Humanity Research Consultancy to Investigate Trafficking in Persons for Forced Criminality in the Thai Context

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April 5, 2024
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Humanity Research Consultancy (HRC) has begun a new project with the USAID Thailand Counter Trafficking in Persons (USAID Thailand CTIP) activity, implemented by Winrock International, to investigate responses to trafficking in persons (TIP) for forced criminality in Thailand.

In early 2023, campaigners in Thailand, Malaysia, and Indonesia lodged a formal complaint with the ASEAN Intergovernmental Commission on Human Rights, the region’s main human rights institution, about potentially thousands of victims of TIP for forced criminality in scam compounds. Thailand has been at the centre of this crime, serving as a source, transit, and destination country.

Thai citizens have been reported to end up in compounds in Cambodia, Laos, and Myanmar, working both in scam operations and online gambling. A reliable source within the Thai police disclosed that as of August 2022, approximately 1,000 Thai individuals were officially identified as TIP victims, having been transported and confined in Cambodia, while another revealed the actual number might be as high as 3,000. Following the recent crackdown in northern Myanmar, hundreds of Thai and Vietnamese citizens working in a scam compound in Laukkai were reported to have been evacuated in December 2023.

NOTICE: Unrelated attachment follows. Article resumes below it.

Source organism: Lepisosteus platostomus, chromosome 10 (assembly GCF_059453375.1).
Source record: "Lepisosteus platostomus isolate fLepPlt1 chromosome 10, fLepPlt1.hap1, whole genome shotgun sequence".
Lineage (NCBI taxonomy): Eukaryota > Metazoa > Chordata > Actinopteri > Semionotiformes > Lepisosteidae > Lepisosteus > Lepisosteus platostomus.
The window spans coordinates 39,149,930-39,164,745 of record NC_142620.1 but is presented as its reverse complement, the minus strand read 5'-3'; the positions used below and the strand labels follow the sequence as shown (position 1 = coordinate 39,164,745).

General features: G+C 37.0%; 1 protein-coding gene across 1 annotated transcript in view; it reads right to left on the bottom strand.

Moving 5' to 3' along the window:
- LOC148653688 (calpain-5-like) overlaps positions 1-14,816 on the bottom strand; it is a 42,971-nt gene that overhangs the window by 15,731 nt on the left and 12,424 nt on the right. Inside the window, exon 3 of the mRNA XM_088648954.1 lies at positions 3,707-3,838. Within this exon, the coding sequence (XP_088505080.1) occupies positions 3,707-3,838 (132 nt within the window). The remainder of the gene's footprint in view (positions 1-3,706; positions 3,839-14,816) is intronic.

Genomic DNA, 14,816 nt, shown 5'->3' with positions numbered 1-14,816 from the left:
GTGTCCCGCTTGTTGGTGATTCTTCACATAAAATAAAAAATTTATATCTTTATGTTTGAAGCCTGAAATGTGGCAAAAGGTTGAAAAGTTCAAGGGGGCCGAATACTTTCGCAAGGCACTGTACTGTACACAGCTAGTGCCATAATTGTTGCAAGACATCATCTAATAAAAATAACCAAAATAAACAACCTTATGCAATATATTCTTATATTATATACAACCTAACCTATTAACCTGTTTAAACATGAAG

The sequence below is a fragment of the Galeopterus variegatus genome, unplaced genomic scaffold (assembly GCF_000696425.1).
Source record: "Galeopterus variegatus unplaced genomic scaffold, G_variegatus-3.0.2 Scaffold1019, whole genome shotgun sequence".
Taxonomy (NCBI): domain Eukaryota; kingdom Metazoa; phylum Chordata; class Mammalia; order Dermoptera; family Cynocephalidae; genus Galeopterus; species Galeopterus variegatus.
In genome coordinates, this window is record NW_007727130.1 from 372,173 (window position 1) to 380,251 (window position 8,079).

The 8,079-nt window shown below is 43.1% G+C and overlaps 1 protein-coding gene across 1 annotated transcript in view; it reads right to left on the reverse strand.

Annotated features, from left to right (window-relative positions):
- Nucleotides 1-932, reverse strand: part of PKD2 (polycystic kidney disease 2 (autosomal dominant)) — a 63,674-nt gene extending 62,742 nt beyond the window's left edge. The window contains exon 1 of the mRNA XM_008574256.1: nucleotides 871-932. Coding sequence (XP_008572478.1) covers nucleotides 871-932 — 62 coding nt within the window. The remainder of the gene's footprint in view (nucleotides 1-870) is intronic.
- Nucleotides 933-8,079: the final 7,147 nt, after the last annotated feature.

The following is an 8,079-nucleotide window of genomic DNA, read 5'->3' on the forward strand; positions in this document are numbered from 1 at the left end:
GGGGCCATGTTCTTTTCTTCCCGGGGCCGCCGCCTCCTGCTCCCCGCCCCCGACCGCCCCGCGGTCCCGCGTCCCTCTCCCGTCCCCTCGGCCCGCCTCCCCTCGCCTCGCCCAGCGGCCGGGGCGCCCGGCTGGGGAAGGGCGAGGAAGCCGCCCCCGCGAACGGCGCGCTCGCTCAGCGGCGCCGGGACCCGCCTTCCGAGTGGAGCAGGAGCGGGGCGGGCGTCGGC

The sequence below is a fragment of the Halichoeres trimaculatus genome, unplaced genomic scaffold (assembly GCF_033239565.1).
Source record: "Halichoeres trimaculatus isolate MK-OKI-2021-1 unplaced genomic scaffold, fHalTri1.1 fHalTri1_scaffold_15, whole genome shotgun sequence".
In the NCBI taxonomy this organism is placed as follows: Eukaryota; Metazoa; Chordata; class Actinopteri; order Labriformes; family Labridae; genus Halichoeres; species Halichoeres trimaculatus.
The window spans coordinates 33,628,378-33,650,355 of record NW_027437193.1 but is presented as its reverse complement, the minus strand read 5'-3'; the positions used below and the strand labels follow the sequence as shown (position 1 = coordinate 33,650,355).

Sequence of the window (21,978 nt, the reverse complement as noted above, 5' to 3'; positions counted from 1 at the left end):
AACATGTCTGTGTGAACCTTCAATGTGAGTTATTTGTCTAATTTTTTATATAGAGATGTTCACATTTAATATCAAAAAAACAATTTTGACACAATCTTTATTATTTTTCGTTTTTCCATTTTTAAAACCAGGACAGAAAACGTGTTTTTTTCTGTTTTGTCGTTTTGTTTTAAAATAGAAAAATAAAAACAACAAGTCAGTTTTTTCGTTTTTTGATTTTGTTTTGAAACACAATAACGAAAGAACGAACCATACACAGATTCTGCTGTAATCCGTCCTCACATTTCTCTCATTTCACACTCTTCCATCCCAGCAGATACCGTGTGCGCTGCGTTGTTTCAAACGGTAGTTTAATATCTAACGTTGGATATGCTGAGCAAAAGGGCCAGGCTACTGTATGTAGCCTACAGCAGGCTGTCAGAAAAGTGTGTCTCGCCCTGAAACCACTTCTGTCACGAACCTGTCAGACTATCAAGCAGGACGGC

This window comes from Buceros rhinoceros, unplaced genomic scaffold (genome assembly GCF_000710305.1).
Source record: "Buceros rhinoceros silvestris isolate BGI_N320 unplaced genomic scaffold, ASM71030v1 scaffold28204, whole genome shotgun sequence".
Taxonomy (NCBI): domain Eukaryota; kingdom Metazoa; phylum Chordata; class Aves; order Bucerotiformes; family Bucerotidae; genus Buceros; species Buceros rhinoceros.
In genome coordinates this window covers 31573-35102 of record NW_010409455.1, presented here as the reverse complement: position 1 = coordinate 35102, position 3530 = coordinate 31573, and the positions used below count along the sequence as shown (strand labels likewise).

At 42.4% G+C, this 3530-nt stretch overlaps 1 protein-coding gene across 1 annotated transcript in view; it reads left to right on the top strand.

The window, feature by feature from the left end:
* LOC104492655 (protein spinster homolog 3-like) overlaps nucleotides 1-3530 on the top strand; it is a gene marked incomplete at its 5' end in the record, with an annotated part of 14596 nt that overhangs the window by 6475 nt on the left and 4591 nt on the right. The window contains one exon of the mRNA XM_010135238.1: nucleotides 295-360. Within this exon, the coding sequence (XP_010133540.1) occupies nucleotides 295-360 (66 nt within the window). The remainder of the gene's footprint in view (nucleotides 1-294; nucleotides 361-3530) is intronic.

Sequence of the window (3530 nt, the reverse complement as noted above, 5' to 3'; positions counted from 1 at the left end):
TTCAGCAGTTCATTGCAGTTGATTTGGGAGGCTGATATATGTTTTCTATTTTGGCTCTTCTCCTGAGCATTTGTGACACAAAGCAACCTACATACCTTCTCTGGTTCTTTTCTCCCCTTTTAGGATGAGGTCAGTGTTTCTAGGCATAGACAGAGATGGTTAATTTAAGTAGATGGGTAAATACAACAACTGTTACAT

Survivors assisted by HRC have shared accounts of being relocated by their employers from Myanmar to Cambodia through Thailand, following China’s operations in Tachileik. Additionally, numerous victims were lured by employment opportunities within Thailand, subsequently falling prey to trafficking routes that pass through Mae Sot—a village near the Myanmar border town of Myawaddy, where the infamous “KK Park” area is situated. Nevertheless, the extent of Thailand’s and the involvement of Thai citizens in this crime remain unclear to the general public.

For this project, our team will employ a mixed-methods approach to thoroughly capture existing resources and actively engage with various stakeholders in Thailand. This will include open-source intelligence research, key informant interviews, and a data validation workshop. As the criminals are mainly Chinese-speaking, the investigation will be conducted in Chinese, along with Thai, English, and other relevant languages.

The HRC team will produce a 15-page briefing outlining the scale of the issue of human trafficking for forced criminality in Thailand in both English and Thai. The briefing will include an overview of the issue, an analysis of trafficking routes, criminal tactics, and victim profiles. It will provide the challenges and obstacles faced in addressing trafficking for forced criminality in Thailand and provide recommendations. Ultimately, the project aims to enhance understanding and develop effective strategies to combat human trafficking for forced criminality in Thailand.